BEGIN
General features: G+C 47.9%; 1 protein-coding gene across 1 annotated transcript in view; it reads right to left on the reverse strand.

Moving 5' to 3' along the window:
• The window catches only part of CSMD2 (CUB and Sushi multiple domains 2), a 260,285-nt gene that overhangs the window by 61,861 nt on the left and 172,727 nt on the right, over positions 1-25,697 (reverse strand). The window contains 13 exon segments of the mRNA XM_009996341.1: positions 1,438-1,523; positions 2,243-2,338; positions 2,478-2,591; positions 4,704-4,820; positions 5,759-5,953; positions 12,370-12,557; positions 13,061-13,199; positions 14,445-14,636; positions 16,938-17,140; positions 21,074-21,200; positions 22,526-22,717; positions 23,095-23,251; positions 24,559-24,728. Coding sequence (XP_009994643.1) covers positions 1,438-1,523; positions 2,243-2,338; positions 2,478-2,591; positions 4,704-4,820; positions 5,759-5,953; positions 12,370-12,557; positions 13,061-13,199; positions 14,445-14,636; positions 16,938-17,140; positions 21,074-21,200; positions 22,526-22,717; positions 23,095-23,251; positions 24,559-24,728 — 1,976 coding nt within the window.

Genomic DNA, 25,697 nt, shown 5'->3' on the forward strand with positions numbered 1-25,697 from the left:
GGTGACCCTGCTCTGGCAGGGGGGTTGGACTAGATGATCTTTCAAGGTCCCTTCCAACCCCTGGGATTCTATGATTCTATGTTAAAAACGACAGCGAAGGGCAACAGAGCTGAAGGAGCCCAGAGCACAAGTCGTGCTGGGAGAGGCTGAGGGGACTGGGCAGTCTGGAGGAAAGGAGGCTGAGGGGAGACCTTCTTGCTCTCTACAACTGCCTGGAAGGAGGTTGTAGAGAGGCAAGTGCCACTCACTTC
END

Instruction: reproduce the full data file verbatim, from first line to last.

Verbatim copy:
General features: G+C 47.9%; 1 protein-coding gene across 1 annotated transcript in view; it reads right to left on the reverse strand.

Moving 5' to 3' along the window:
• The window catches only part of CSMD2 (CUB and Sushi multiple domains 2), a 260,285-nt gene that overhangs the window by 61,861 nt on the left and 172,727 nt on the right, over positions 1-25,697 (reverse strand). The window contains 13 exon segments of the mRNA XM_009996341.1: positions 1,438-1,523; positions 2,243-2,338; positions 2,478-2,591; positions 4,704-4,820; positions 5,759-5,953; positions 12,370-12,557; positions 13,061-13,199; positions 14,445-14,636; positions 16,938-17,140; positions 21,074-21,200; positions 22,526-22,717; positions 23,095-23,251; positions 24,559-24,728. Coding sequence (XP_009994643.1) covers positions 1,438-1,523; positions 2,243-2,338; positions 2,478-2,591; positions 4,704-4,820; positions 5,759-5,953; positions 12,370-12,557; positions 13,061-13,199; positions 14,445-14,636; positions 16,938-17,140; positions 21,074-21,200; positions 22,526-22,717; positions 23,095-23,251; positions 24,559-24,728 — 1,976 coding nt within the window.

Genomic DNA, 25,697 nt, shown 5'->3' on the forward strand with positions numbered 1-25,697 from the left:
GGTGACCCTGCTCTGGCAGGGGGGTTGGACTAGATGATCTTTCAAGGTCCCTTCCAACCCCTGGGATTCTATGATTCTATGTTAAAAACGACAGCGAAGGGCAACAGAGCTGAAGGAGCCCAGAGCACAAGTCGTGCTGGGAGAGGCTGAGGGGACTGGGCAGTCTGGAGGAAAGGAGGCTGAGGGGAGACCTTCTTGCTCTCTACAACTGCCTGGAAGGAGGTTGTAGAGAGGCAAGTGCCACTCACTTC